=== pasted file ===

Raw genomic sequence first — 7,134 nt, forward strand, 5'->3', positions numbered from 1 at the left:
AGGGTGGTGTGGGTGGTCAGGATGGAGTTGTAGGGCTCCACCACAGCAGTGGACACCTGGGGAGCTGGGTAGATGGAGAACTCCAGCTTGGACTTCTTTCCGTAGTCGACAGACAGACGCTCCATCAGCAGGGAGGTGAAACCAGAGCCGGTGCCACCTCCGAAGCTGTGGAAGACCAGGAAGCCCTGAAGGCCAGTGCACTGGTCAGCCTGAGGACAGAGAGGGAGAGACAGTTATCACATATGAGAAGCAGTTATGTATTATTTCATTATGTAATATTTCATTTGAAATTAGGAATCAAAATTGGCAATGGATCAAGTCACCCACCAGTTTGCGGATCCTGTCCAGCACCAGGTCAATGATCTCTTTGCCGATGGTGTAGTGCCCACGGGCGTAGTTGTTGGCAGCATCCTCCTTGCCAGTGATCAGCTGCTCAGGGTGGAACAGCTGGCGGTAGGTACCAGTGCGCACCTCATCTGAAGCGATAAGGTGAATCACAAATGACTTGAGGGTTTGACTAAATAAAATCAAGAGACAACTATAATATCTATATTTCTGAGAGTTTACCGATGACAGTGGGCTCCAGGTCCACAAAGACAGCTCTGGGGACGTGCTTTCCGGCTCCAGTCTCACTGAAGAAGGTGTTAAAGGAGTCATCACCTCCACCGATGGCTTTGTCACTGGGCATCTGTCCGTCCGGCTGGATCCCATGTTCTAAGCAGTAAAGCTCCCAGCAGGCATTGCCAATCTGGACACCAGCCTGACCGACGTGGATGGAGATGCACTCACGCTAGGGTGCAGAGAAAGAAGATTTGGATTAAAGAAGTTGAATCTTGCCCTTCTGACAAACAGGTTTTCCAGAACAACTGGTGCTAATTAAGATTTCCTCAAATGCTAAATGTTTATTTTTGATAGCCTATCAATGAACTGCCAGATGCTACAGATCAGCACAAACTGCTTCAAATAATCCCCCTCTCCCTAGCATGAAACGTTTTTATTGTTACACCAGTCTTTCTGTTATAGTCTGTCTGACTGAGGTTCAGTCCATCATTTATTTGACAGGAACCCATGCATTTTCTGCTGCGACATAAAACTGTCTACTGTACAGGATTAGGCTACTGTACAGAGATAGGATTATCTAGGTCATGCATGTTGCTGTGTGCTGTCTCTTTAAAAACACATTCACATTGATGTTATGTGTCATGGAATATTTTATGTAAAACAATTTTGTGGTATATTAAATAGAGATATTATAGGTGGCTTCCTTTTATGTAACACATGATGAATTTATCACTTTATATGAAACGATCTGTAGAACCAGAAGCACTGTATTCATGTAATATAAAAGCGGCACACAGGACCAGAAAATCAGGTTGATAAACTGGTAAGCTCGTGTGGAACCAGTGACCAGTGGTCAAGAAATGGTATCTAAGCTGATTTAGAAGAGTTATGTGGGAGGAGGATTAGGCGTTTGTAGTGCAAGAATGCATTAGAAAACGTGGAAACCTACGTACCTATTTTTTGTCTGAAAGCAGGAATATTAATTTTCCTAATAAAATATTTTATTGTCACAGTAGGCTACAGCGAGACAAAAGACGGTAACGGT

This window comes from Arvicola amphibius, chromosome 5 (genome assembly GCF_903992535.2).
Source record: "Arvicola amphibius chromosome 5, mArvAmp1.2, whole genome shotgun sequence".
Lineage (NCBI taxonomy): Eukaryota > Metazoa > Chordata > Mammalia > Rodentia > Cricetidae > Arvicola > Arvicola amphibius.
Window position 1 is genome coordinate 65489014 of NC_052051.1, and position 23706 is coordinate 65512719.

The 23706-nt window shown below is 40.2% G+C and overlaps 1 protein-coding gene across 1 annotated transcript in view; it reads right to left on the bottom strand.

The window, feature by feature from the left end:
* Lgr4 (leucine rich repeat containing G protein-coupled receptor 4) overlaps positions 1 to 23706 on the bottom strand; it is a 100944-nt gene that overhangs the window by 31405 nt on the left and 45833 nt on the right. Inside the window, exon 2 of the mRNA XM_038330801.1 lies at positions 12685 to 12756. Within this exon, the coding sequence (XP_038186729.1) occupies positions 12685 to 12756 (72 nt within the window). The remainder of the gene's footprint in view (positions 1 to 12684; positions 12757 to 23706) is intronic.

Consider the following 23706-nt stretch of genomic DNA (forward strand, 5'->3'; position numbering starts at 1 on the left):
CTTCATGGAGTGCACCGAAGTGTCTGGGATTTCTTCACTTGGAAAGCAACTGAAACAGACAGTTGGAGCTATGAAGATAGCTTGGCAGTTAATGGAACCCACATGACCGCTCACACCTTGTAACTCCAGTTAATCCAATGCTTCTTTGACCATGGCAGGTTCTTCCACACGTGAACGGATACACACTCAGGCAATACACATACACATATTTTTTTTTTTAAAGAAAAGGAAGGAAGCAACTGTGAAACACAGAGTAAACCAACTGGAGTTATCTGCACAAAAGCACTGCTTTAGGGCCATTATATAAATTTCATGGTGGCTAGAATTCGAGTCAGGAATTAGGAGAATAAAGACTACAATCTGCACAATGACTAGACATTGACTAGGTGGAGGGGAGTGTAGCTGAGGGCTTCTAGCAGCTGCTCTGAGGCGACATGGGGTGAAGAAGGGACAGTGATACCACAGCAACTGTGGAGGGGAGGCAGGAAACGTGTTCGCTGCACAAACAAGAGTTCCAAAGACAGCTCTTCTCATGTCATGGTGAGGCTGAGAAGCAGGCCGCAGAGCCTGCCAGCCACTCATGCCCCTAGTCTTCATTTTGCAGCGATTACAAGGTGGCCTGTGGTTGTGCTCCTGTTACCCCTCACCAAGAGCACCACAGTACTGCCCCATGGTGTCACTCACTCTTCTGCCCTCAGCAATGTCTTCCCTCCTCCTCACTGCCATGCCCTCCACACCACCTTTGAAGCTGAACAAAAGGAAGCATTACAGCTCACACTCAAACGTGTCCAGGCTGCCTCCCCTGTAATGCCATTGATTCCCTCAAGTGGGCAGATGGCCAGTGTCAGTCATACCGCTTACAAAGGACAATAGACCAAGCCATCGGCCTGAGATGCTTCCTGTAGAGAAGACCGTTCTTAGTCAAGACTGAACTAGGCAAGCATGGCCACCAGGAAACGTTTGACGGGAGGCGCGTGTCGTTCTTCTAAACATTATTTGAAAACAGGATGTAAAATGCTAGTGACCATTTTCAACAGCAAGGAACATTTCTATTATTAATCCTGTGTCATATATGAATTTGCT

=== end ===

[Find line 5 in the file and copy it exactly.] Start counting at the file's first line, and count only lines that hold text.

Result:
Lineage (NCBI taxonomy): Eukaryota > Metazoa > Chordata > Mammalia > Rodentia > Cricetidae > Arvicola > Arvicola amphibius.